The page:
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Verlaine shook her head. “That’s not me.”

“It is you. Or, I should say, it ought to be. Who can feel joy when everyone else overlooks them? Whose heart can stay pure when they’re tormented by loneliness, and by jealousy for the simplest human connection? No one. Though you’ve come closer than anyone else I’ve ever heard of. There’s so much good in you, Verlaine—so much light, not even Elizabeth could take it all.”

“Stop,” she said, stepping back from him. “Please stop.”

“The theft is an illusion, really.” Asa’s voice was desperate now. “You still possess it, this ability to be loved, but the light shines on her instead. Like a candle that’s only visible in a mirror, do you understand?”

Verlaine shook her head. She was dangerously close to tears. “I don’t understand any of it. You have to stop.”

But Asa kept going. “The illusion doesn’t work on demons. I know you, Verlaine. No one else in the world does, but I do.”

“You could be making all of this up.”

“You know better.”

She did. But Verlaine had learned to deal with a hard world. She had learned to hold on to what she knew was true even when faced with hatred or indifference. She could hold on to it now, too.

“You’re a demon,” she said. “You’re helping the person who’s ruining my life. Whatever you feel doesn’t matter. Whatever I feel doesn’t matter. You’re here on this earth to do evil, and I’m here on this earth to stop you. So—that’s that.”

Asa straightened. He looked even sadder than she felt, and Verlaine had the absurd urge to comfort him.

Or maybe that was only the urge to put her arms around him.

“That’s that,” Asa said, and he turned and walked out into the cold. The door shut behind him, untouched.


NADIA SAT ON THE 22 BUS, HEADING NORTH ALONG Clark Street, cell phone clutched in her hand. Texts from Verlaine kept scrolling along the screen, one after the other, each of them explaining what Elizabeth had stolen from her, and why. Although Verlaine’s misery was clear even through textspeak, Nadia couldn’t bring herself to feel anything—and for once, she didn’t think dark magic had anything to do with it.

She was only ten blocks from her mother’s new home. Nine blocks. Eight. A powerful numbness had settled over her, which Nadia knew was an attempt at self-preservation.

Only a few minutes remained before she faced the person who had hurt her more than any other. She couldn’t afford to have feelings right now.

When she alighted at her stop, her boots sank down into days-old snow, already gray and crusty. Nadia had missed so many things about Chicago—Ann Sather, the “L,” real pizza. But she’d forgotten about some of the sucky parts, like snow that never melted and only became grimier. Or cold that bit through your coat and your flesh to make your bones quiver. Days like today: Nadia had managed to blot those out.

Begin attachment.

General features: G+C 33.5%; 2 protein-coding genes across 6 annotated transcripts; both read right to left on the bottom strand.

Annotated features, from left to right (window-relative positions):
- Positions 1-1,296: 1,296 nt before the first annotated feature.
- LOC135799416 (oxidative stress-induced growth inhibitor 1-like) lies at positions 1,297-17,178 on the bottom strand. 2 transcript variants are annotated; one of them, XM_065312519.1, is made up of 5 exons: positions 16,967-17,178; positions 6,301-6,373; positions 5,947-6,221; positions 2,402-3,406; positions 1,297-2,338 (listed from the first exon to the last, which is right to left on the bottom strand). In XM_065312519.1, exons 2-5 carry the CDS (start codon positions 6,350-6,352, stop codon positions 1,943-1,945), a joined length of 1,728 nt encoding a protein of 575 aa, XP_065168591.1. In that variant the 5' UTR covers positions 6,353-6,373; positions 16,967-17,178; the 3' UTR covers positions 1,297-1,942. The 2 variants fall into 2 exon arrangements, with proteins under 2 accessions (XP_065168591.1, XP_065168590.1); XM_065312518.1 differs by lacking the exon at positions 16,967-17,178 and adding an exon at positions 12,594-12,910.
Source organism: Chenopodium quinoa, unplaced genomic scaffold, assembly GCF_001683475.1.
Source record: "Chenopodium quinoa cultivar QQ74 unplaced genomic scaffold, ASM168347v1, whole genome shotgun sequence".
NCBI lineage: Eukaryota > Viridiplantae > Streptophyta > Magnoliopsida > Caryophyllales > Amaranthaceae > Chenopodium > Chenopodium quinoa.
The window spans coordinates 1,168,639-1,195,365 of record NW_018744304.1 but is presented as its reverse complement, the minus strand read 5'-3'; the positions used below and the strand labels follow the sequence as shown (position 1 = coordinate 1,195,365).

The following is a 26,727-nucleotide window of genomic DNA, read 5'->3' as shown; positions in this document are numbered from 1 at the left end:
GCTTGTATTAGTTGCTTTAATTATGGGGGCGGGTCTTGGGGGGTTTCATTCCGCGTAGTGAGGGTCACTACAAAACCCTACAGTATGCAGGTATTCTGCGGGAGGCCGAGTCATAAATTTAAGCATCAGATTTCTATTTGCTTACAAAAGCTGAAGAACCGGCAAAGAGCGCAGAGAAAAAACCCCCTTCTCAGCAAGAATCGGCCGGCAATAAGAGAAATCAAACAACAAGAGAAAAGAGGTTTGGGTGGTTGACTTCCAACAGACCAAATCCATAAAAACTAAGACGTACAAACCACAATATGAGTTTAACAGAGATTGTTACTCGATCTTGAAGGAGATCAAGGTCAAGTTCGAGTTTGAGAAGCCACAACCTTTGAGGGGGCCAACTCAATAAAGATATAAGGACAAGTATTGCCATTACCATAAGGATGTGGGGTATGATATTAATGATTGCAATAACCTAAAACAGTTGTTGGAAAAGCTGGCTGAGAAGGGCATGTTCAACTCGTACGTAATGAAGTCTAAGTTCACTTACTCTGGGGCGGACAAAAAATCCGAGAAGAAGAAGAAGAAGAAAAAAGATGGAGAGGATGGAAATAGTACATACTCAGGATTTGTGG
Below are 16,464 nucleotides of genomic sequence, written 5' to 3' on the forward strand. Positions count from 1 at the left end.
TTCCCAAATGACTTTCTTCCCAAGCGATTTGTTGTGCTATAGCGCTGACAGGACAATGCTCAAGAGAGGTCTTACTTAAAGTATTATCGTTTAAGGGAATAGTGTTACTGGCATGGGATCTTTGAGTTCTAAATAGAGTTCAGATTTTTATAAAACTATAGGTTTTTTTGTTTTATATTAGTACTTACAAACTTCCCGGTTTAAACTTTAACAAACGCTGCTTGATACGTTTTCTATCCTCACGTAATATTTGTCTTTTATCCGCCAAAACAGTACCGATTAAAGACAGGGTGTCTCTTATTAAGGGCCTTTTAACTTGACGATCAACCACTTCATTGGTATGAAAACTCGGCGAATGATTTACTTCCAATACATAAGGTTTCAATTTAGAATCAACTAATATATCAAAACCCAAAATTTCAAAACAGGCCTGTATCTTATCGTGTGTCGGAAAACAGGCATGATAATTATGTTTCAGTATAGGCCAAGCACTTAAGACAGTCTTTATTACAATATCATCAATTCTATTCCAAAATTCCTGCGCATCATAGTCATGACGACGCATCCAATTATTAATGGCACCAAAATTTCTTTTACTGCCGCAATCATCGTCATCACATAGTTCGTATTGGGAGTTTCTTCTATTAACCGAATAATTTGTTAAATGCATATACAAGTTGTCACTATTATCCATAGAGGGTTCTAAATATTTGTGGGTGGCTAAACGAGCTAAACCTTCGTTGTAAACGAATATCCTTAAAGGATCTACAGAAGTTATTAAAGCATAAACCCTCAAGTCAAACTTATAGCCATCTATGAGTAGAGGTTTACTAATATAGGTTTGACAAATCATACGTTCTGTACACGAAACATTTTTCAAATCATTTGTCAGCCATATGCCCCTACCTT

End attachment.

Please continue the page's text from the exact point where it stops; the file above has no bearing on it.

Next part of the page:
It was amazing, the things you could make yourself forget.

She double-checked the address as she walked along the street. Stupid, she told herself. It wasn’t like she hadn’t memorized this from the moment she’d first seen it. But her hands had started trembling, and despite the cold, sweat made her skin sticky beneath her thick coat and socks.

What else can Mom do to you? Nadia told herself savagely. How could this get any worse than it already is?

The apartment building was a nice one, but there was no doorman, and Nadia was able to slip in as someone else was walking out. As the aged elevator shuddered its way upstairs, Nadia clenched her fists, spread her fingers, clenched them again. She was ready for this. She had to be.

Finally she stood at her mother’s door. Only then did it occur to Nadia that Mom might not even be home; despite the ample settlement Dad had paid out in the divorce, she might have taken a job. Or just gone out, to shop or visit the Art Institute, something like that. Her mother had a life now, a life that didn’t include her at all. Nadia hadn’t thought of it because she couldn’t imagine it. Their lives still had that jagged hole torn in the center, the place where she had been. Maybe Mom had moved on.

But she still knocked on the door.

Mom answered it.

They stood staring at each other for a long moment. Nadia didn’t feel as though she could speak. All she could think was that Mom looked awful—even haggard. Her soft brown hair, which she used to always wear braided back in complicated, impractical, romantic styles, now hung lank around her face. She’d lost weight, though she’d been thin to start with. Instead of one of her rich cowl-neck sweaters in plum or rust or gold, she wore a plain T-shirt that didn’t look very clean. Even though this was the first time she’d seen her daughter in more than half a year, her mother’s face showed no reaction save a great tiredness.

Finally Mom said, “You shouldn’t have this address.”

“Don’t blame Dad. I snooped through his things.”

That should have earned her a scolding at minimum, but Mom merely shrugged. “I suppose it was inevitable. What do you want?”

What do I want? What do I want? For you to explain yourself, you worthless, miserable, hateful—

Somehow Nadia held back the angry words. “I want to know why a Sorceress says you traded me away.”

“Dammit.” Mom ran one hand through her hair. “A Sorceress?”

“Her name’s Elizabeth Pike. She happens to be in the same town we moved to—in Rhode Island—” Did Mom even know that much, or care?

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